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Dan Fabian at Apama Mackey Gallery

Dan Fabian spent the summer drawing, and drawing, and drawing. Apama Mackey’s containerized art gallery on the 11th St. art corridor is crowded with 37 witty pages that balance obtuse humor, pointed commentary, and precise, admirable pen-and-ink work.

In Mod Hermit Crab, Fabian pens a crisp illustration of the unlikely marriage between a crustacean and Houston’s Contemporary Art Museum. There’s content here: as a non-collecting institution, the CAMH is a disposable shell, temporarily housing (and confining or protecting) the artist/lobster within. In Fabian’s view, it’s a poor fit, but it vividly recalls the often-startling contrast between the ultra-constrained exterior and the often-prickly contents. It’s a steal at $200 and should be the CAMH’s new logo.

The Eighties is an example of Fabian at his most deadpan. A thicket if intersecting parallel lines that might be doodled on the margins of a telephone book is enlarged and refined into a curiously pathetic constructivist drawing. As a matter of fact, I think I remember it from Paul Klee’s Pedagogical Sketchbook. Fabian shares with Klee an introspective, playful surrealism. The eighties has been torn in half and discarded. Two fragments of that desperately self-conscious decade lie side by side like specimens on a microscope slide, their aimless pizzazz laid bare.


Fabian’s no-nonsense pen and ink style gets the job done and occasionally rises to sublime subtlety, such as the worried, knowing backward glance of Ghost Elephant‘s single solid eye, or the ragged, piratical wildness of the palm leaves in Jolly Roger: Olmec Head with Crossed Palms.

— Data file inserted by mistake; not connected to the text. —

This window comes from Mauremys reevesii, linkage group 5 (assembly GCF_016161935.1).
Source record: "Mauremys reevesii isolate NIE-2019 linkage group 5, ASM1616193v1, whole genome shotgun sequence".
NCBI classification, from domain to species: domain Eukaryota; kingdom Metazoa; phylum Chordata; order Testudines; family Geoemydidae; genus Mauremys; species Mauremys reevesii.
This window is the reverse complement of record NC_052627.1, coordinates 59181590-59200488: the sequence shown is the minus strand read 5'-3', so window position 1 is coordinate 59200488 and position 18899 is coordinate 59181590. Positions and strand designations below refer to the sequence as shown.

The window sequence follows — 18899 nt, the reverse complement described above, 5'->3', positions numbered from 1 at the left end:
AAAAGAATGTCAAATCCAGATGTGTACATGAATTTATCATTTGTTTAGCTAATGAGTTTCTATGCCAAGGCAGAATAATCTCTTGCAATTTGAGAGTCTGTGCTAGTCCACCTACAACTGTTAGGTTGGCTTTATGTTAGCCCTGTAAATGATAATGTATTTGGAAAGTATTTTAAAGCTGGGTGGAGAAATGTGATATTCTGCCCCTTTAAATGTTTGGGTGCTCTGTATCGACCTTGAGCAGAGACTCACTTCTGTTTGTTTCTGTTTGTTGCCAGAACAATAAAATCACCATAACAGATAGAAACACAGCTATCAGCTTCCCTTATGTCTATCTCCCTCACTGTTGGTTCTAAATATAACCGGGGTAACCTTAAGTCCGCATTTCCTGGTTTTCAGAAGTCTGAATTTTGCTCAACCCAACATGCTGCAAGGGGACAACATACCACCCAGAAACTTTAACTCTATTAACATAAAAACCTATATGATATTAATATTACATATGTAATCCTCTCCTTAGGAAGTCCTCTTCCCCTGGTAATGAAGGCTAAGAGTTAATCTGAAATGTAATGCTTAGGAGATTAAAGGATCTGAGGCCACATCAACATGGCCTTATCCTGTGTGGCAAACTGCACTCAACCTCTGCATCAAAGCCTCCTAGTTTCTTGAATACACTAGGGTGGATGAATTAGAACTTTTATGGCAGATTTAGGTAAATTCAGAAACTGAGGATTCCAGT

Fabian’s show is like the reptile house at the Houston zoo: each mostly empty sheet of paper contains an odd proposition: what if this- or this? With titles like punch lines, you circle the gallery matching captions to drawings with an occasional chuckle as if reading a Far Side anthology but Fabian’s natural modesty and gift for dry humor threatens to undersell his best work. Thinned out and untitled, the show would be less funny, but more thought provoking. Too-literal drawings like Right to Bear Arms and weaker drawings like Personal Cave With Personal Computer could be pared away, leaving a baker’s dozen of real zingers by one of the most consistently interesting artists in Houston.

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6 Responses

  1. Pat

    Dear Bill,
    Please educate others of us about the appeal and virtues of “pathetic” art. I (seriously) do not get the attraction and would like to be enlightened.

  2. Bill Davenport

    A serious question deserved a serious answer. for me, I suppose the attraction of pathetic art is pathos. I appreciate it when artists admit their frailties, their insecurities and their imperfections, because they seem more like me. Admittedly, like anything else, you can go to far, wallowing in fake self-abasement, but I guess I prefer that to bombast.

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